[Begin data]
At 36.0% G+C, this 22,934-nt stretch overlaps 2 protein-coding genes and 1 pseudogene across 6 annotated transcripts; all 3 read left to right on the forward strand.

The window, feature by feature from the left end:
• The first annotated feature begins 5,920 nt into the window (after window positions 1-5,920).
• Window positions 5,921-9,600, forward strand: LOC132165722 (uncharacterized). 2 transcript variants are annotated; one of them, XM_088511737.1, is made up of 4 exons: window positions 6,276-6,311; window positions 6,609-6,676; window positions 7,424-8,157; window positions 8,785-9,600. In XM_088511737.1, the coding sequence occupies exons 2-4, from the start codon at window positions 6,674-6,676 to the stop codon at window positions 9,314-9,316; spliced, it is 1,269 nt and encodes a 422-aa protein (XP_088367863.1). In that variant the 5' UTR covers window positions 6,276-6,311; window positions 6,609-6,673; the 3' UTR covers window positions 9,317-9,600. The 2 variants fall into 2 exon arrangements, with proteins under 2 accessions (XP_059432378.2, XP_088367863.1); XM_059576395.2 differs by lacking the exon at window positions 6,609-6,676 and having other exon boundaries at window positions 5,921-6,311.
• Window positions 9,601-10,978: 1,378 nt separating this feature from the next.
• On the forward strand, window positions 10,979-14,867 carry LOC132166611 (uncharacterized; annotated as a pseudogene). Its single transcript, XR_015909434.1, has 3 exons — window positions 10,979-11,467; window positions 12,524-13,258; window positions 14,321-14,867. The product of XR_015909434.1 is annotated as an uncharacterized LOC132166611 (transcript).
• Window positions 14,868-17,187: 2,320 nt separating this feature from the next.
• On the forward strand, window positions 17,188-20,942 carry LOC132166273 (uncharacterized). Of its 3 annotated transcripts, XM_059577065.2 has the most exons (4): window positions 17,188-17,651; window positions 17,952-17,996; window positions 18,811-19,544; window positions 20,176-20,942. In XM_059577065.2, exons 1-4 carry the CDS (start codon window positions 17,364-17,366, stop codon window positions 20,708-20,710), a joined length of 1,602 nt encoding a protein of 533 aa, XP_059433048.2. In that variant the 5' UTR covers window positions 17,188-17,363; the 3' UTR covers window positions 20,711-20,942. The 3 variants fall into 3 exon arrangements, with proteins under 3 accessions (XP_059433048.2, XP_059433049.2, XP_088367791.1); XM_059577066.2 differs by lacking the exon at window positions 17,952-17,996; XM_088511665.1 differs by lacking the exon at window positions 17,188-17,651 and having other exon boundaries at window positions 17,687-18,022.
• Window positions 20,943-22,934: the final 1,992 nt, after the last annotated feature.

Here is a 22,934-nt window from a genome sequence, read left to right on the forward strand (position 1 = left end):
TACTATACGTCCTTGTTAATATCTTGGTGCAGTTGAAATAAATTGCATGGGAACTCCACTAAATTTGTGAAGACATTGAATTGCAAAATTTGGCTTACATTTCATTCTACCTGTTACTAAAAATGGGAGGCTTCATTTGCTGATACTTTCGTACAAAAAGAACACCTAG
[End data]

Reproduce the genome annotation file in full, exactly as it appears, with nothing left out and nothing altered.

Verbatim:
At 36.0% G+C, this 22,934-nt stretch overlaps 2 protein-coding genes and 1 pseudogene across 6 annotated transcripts; all 3 read left to right on the forward strand.

The window, feature by feature from the left end:
• The first annotated feature begins 5,920 nt into the window (after window positions 1-5,920).
• Window positions 5,921-9,600, forward strand: LOC132165722 (uncharacterized). 2 transcript variants are annotated; one of them, XM_088511737.1, is made up of 4 exons: window positions 6,276-6,311; window positions 6,609-6,676; window positions 7,424-8,157; window positions 8,785-9,600. In XM_088511737.1, the coding sequence occupies exons 2-4, from the start codon at window positions 6,674-6,676 to the stop codon at window positions 9,314-9,316; spliced, it is 1,269 nt and encodes a 422-aa protein (XP_088367863.1). In that variant the 5' UTR covers window positions 6,276-6,311; window positions 6,609-6,673; the 3' UTR covers window positions 9,317-9,600. The 2 variants fall into 2 exon arrangements, with proteins under 2 accessions (XP_059432378.2, XP_088367863.1); XM_059576395.2 differs by lacking the exon at window positions 6,609-6,676 and having other exon boundaries at window positions 5,921-6,311.
• Window positions 9,601-10,978: 1,378 nt separating this feature from the next.
• On the forward strand, window positions 10,979-14,867 carry LOC132166611 (uncharacterized; annotated as a pseudogene). Its single transcript, XR_015909434.1, has 3 exons — window positions 10,979-11,467; window positions 12,524-13,258; window positions 14,321-14,867. The product of XR_015909434.1 is annotated as an uncharacterized LOC132166611 (transcript).
• Window positions 14,868-17,187: 2,320 nt separating this feature from the next.
• On the forward strand, window positions 17,188-20,942 carry LOC132166273 (uncharacterized). Of its 3 annotated transcripts, XM_059577065.2 has the most exons (4): window positions 17,188-17,651; window positions 17,952-17,996; window positions 18,811-19,544; window positions 20,176-20,942. In XM_059577065.2, exons 1-4 carry the CDS (start codon window positions 17,364-17,366, stop codon window positions 20,708-20,710), a joined length of 1,602 nt encoding a protein of 533 aa, XP_059433048.2. In that variant the 5' UTR covers window positions 17,188-17,363; the 3' UTR covers window positions 20,711-20,942. The 3 variants fall into 3 exon arrangements, with proteins under 3 accessions (XP_059433048.2, XP_059433049.2, XP_088367791.1); XM_059577066.2 differs by lacking the exon at window positions 17,952-17,996; XM_088511665.1 differs by lacking the exon at window positions 17,188-17,651 and having other exon boundaries at window positions 17,687-18,022.
• Window positions 20,943-22,934: the final 1,992 nt, after the last annotated feature.

Here is a 22,934-nt window from a genome sequence, read left to right on the forward strand (position 1 = left end):
TACTATACGTCCTTGTTAATATCTTGGTGCAGTTGAAATAAATTGCATGGGAACTCCACTAAATTTGTGAAGACATTGAATTGCAAAATTTGGCTTACATTTCATTCTACCTGTTACTAAAAATGGGAGGCTTCATTTGCTGATACTTTCGTACAAAAAGAACACCTAG